Sales content: Spans internal and external solutions and needs to include the marketing department, but can be broken into subcategories:
KnowledgeTree, Box, SAVO, SharePoint, Docurated, Seismic, YesWare, ToutApp, HubSpot Signals, TheROIShop, SpringCM, GoToMeeting, WebEx, JoinMe, ClearSlide, Showpad, Fileboard, Pitch24, Crushpath, Qvidian, Brainshark, TrapIt, Bloomfire
Most of the solution providers I list cut across multiple subcategories, but this is how I look at it from the challenges and opportunities I have as a sales enablement manager. (and yes, I know many people and the solution providers listed, but I opted to not play any favorites when listing them)
Connect with me on LinkedIn and let me know how you categorize the solutions and which ones I’ve missed.
Seismic has taken my guest blog posts and created an eBook, organize into 4 sections:
1. Marketing Support
2. Role Guides
Managing the Sale
3. Sales Training
4. The Bigger Picture
In the article, I mention a checklist of topics (with accompanying documents and videos) for new sales reps to learn on their first 30, 60 and 90 days on the job. I organize that checklist into (1) process-related tasks to master, (2) product-related topics to understand, (3) sales tools to learn, and (4) industry knowledge to get proficient at. The details for each of these will be different for each company, but I’m sharing my framework and rough outline here to help spark a conversation with other sales enablement leaders to share some best practices. Click on the image for details or contact me for a version in Microsoft Word.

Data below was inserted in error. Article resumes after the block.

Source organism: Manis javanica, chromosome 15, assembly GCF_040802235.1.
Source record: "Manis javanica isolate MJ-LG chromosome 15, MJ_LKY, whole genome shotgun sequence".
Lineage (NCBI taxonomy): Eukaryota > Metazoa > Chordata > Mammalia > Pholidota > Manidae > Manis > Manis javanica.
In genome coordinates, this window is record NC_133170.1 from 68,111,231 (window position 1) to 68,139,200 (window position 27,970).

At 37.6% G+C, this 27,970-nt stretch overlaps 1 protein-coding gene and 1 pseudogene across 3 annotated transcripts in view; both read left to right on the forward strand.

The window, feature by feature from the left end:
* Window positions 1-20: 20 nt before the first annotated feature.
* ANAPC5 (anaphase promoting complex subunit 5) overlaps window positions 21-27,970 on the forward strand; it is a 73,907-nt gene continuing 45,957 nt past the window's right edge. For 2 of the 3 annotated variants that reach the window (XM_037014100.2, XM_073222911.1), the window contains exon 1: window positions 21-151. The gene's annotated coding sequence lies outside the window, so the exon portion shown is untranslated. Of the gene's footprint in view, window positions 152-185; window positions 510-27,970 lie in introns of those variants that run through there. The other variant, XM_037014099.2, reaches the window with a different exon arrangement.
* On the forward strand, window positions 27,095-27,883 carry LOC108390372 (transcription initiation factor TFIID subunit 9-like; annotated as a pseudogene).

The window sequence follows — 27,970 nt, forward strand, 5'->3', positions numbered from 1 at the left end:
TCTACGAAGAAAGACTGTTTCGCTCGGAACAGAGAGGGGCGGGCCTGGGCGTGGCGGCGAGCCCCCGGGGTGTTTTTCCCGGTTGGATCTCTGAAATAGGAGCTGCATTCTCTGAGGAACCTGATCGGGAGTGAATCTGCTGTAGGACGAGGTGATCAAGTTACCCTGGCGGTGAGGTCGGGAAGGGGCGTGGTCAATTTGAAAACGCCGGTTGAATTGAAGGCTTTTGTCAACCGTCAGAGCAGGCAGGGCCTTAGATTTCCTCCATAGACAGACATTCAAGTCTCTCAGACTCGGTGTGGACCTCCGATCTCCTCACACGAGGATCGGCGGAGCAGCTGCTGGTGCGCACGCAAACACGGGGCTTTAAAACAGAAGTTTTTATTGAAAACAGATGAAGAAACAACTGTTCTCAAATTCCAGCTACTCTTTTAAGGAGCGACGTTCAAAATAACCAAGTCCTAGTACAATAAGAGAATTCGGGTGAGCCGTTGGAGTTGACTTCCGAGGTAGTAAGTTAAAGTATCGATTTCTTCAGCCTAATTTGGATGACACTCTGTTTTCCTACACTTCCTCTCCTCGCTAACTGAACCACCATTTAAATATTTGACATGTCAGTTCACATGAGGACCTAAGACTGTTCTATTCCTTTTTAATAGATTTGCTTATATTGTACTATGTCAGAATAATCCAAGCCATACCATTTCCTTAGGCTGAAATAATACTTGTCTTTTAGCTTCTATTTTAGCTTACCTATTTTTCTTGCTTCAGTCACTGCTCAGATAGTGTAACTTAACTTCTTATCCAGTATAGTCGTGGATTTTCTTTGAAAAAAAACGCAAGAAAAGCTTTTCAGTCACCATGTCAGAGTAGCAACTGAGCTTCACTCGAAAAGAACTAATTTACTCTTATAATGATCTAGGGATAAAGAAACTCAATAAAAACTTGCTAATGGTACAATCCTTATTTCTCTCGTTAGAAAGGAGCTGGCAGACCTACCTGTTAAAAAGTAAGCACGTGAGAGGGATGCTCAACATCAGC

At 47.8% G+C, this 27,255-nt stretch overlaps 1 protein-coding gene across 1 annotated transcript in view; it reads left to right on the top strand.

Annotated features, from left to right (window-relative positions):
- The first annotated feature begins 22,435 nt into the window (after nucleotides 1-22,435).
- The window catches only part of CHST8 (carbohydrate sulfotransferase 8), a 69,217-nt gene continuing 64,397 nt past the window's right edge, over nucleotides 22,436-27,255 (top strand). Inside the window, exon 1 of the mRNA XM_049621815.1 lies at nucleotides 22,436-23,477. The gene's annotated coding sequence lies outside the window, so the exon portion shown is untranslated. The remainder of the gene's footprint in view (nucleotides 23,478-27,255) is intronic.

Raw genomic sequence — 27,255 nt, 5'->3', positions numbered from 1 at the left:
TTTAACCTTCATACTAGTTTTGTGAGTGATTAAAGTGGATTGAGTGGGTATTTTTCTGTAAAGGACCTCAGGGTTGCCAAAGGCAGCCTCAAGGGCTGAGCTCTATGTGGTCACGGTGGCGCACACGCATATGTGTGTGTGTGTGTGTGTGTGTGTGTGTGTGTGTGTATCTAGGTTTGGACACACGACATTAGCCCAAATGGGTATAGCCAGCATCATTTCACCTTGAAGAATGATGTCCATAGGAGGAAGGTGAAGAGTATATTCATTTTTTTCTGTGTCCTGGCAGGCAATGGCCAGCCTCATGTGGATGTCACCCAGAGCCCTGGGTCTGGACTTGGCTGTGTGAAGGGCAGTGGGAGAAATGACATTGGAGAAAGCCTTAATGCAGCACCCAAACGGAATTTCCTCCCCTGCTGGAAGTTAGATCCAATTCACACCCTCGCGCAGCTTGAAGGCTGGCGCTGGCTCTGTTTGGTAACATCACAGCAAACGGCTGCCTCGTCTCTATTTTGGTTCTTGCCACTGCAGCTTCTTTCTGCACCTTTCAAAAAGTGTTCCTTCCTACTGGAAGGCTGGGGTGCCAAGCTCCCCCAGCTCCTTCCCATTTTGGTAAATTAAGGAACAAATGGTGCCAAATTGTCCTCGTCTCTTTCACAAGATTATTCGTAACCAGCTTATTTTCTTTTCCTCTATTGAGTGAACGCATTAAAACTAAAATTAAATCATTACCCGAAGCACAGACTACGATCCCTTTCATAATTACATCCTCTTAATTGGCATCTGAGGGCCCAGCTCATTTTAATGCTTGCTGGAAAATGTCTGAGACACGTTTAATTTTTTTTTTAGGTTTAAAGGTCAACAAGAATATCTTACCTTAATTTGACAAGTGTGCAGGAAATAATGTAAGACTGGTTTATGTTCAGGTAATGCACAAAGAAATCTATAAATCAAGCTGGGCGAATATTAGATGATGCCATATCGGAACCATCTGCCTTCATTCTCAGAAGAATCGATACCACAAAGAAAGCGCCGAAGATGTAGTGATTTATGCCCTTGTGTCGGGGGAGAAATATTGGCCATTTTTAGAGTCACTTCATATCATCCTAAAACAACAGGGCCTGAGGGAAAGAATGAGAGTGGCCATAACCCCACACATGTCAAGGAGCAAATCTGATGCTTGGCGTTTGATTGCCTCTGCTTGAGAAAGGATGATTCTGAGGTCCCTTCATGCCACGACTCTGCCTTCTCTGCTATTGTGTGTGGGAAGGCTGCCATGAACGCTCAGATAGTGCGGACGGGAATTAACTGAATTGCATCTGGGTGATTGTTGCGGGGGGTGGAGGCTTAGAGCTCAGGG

This week at Dreamforce ’14, I presented with Peter Mollins from KnowledgeTree about the gaps between sales and marketing, and how make those gaps easier on everyone. The session title was "4 Top Ways Marketing Fails Sales: And How to Fix Them"
I give Peter credit for the slightly controversial title, which was described as "The #1 job of marketing is to help sales sell more. Hear the 4 most common failures for marketers, and how to address these issues fast. Special guest Brian Groth, sales enablement manager from hyper-growth company Xactly. He’ll explore a real-world example of how to synchronize how marketing and sales communicate with prospects."
You can download my presentation at SlideShare
To summarize, the 4 gaps that I discussed are:
1. Content Creation:
- Marketing is focused on creating content that positions products, services, and the company
- Sales is focused on creating, or having, content that advances the sale
- To address this gap, sales enablement needs to define clear ownership and input for creating customer-facing content
2. Content Management: